Going the distance

I don’t have a problem nursing babies in public, but sometimes I do find myself nursing out in the van. It’s usually because we’ve been running errands and baby is just not going to wait until I get things situated while we’re out and about. I’ve had a few impatient nursers. Little B was one of those.

Once, we were out in the van following a diaper blow out of epic proportions. It’s been 8 years but I still remember how he used to blow out the diapers. It wasn’t pretty and was one of the big reasons I quickly became a cloth diaper drop out. Little B was at the age where he liked to look and flash a smile exposing my 38 Fs beyond a little dangle.

It was on this occasion that I found myself in the very back of the van nursing him. He unlatched. And my milk squirted out like it was participating in some sort of Olympic distance event hitting the front window! I’m sure if the window hadn’t been in the way, we could have gone another 6 feet.

It’s about this point I started to question my milk supply! Not that I had too little milk, but maybe I had too much!

When I think of women with too much milk, I think of my mother-in-law. She told the story of how when she was nursing, she used to hold a bottle on the side the baby wasn’t nursing on to collect the milk as it poured out of her breast. She could catch a full 8 ounces on the other side! She also told me how she couldn’t even be around another baby in public while she was nursing. If that baby cried, her milk would let down and she’d be completely drenched.

That was certainly not my problem! But it didn’t take a rocket scientist to figure out that milk squirting a good 6 feet straight out of nipples that pointed straight down wasn’t exactly normal.

This problem is actually more common than we’re lead to believe. Most moms worry about not having enough milk, but it’s far more likely baby is fussing at the breast because mom’s milk is coming out like water from a fire hose. Having held on to a fire hose on full blast, I can tell you, it’s not an easy task! I can just imagine that a little baby trying to keep up with a hose on full blast is not going to be happy. The tricky part for some moms is that the milk only comes out full speed when the baby is attached.

Overactive letdown is a very common hiccup in the breastfeeding relationship. Babies are usually fussy and pull off the breast frequently, gulp, gassy, explosive diapers (nice to know that now!), and even experience symptoms of reflux!

The cure? Many mothers like myself have had great success with block nursing. That is we only offer one side at a time unless baby seems really interested. With one of my darlings, I could only switch breasts every third feeding.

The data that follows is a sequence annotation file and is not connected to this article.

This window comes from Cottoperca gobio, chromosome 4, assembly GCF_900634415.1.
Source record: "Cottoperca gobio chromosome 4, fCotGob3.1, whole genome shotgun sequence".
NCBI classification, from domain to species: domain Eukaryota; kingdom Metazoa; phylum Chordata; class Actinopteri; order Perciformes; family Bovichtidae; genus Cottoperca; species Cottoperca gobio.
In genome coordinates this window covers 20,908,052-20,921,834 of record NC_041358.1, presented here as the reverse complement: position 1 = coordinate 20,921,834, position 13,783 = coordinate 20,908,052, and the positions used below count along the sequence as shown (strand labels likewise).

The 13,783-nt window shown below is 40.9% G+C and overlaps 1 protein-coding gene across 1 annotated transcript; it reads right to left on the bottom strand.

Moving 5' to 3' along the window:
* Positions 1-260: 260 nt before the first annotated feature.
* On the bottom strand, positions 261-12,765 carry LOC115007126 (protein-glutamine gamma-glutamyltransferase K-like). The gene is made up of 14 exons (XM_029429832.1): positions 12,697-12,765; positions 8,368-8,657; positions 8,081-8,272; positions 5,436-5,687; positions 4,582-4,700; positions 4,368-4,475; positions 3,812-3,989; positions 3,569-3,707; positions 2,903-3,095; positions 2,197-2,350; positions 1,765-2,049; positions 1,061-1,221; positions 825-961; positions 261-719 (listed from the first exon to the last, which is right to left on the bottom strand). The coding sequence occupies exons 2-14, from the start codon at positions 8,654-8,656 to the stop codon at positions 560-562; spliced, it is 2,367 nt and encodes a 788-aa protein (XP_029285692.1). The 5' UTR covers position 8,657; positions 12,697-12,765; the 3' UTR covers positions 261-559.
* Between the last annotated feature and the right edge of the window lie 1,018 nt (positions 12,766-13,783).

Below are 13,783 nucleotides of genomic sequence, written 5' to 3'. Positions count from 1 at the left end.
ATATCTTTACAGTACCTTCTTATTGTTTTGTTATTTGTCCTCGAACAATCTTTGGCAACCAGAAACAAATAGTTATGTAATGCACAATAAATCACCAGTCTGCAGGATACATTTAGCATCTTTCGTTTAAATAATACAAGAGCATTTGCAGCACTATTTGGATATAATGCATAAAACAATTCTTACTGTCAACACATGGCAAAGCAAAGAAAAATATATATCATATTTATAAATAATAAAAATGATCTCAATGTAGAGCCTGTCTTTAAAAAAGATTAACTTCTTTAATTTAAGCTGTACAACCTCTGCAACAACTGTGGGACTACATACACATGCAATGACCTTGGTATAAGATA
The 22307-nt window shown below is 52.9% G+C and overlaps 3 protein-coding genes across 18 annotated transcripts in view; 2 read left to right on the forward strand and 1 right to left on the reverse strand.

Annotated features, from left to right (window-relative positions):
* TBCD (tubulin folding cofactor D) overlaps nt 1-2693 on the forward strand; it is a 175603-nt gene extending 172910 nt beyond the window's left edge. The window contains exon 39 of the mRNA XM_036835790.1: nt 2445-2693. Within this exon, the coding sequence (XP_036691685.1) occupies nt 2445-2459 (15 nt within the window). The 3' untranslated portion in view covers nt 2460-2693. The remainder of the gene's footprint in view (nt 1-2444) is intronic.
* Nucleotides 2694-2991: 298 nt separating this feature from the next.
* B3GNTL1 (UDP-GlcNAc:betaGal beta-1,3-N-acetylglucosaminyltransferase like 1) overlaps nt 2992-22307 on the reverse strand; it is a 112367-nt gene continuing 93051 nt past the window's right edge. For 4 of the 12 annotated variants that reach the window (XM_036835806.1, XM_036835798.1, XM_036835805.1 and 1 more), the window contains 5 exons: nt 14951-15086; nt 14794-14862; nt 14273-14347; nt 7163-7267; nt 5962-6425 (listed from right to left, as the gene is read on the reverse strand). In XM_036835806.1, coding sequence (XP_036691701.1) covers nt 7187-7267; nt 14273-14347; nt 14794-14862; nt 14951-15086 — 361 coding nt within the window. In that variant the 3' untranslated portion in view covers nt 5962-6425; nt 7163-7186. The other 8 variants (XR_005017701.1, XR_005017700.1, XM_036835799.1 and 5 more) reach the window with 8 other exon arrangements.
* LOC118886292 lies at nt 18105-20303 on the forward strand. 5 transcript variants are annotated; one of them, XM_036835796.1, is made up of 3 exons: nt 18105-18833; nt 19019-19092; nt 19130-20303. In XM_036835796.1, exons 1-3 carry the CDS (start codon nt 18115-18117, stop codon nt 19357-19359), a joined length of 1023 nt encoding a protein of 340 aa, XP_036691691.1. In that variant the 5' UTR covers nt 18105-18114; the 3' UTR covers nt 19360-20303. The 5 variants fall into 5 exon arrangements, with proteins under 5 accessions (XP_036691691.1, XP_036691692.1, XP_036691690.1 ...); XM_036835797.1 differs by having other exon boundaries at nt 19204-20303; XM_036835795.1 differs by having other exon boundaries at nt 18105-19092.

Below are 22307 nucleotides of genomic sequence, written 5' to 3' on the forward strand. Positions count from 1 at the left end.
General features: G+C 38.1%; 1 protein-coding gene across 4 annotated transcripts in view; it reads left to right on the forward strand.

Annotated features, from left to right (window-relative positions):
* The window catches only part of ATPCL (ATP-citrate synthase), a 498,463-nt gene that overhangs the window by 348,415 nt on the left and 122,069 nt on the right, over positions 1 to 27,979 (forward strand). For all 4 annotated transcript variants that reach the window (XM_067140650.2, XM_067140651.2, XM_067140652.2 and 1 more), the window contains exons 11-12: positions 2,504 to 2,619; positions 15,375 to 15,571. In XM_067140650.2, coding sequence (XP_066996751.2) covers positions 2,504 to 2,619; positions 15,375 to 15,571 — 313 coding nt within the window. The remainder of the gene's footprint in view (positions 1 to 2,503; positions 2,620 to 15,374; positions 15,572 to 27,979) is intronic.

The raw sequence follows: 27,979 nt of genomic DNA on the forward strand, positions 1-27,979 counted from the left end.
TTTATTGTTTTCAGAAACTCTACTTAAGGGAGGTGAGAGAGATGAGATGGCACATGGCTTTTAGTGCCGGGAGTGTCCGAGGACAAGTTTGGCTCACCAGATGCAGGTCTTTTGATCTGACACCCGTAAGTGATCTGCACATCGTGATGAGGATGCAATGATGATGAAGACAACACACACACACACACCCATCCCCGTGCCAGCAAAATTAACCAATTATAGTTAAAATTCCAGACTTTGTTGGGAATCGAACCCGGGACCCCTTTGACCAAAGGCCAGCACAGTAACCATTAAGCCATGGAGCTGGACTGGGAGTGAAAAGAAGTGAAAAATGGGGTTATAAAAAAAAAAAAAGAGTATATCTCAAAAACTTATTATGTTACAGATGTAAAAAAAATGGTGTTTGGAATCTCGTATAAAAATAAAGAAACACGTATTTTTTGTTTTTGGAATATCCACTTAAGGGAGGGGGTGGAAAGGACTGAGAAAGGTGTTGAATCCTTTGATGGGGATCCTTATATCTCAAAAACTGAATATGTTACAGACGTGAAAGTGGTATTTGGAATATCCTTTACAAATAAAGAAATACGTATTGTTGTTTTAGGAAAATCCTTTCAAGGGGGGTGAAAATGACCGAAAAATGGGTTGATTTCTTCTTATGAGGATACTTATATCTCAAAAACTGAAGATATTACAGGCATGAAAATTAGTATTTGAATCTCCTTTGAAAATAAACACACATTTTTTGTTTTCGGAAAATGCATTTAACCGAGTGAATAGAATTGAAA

As soon as you feel let down, pull the baby off the breast (have a cloth handy!) until the sensation stops. Then put the baby back on.

Gravity is not your friend. Try lying down to nurse.

Also, sometimes what mom is eating can make overactive letdown worse. I thought I didn’t have enough milk so I was eating things to boost my supply. I’ve since discovered that I can’t even eat oatmeal cookies unless I want to drown my babies. It’s very tragic because I love oatmeal cookies.

Overactive letdown usually resolves itself as baby gets bigger and better able to handle the flow of milk.  Even though my Little Miss is 16 months old, she still gets irritated if my milk lets down first. My Terrorist Toddler (who is also nursing a bit) has discovered that if she is “helpful” with breast compressions while Little Miss is nursing, Little Miss will finish much sooner, pull off and not go back on because the milk came too fast! Sibling rivalry at it’s finest!

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1 Comment (+add yours?)

  1. Z
    Aug 17, 2010 @ 02:49:34

    Thank you for this. I’ve been tandem nursing for almost two years (4yo & 2yo) They both decided (sadly) to stop just after their new brother arrived and for the first time, I’ve been dealing with oversupply and a newborn. I had a lot of milk with my first, but it was never as much volume or flow rate as it is now. I spray across the room on the side NOT being nursed when I let down. My little bub is currently 5 weeks old and has gone from 10lbs to almost 14lbs already, but still chokes and fusses on the breast. I mostly do side-lying because he prefers it and I didn’t know why until now. I’ll also try catching the milk on the other side in a bottle instead of just using compression then changing my shirt (and sometimes drippy pants) several times a day. I’m already walking that line of pumping to relieve pressure without increasing my supply, battling blocked ducts and currently fighting off pre-mastitis.

    Reply

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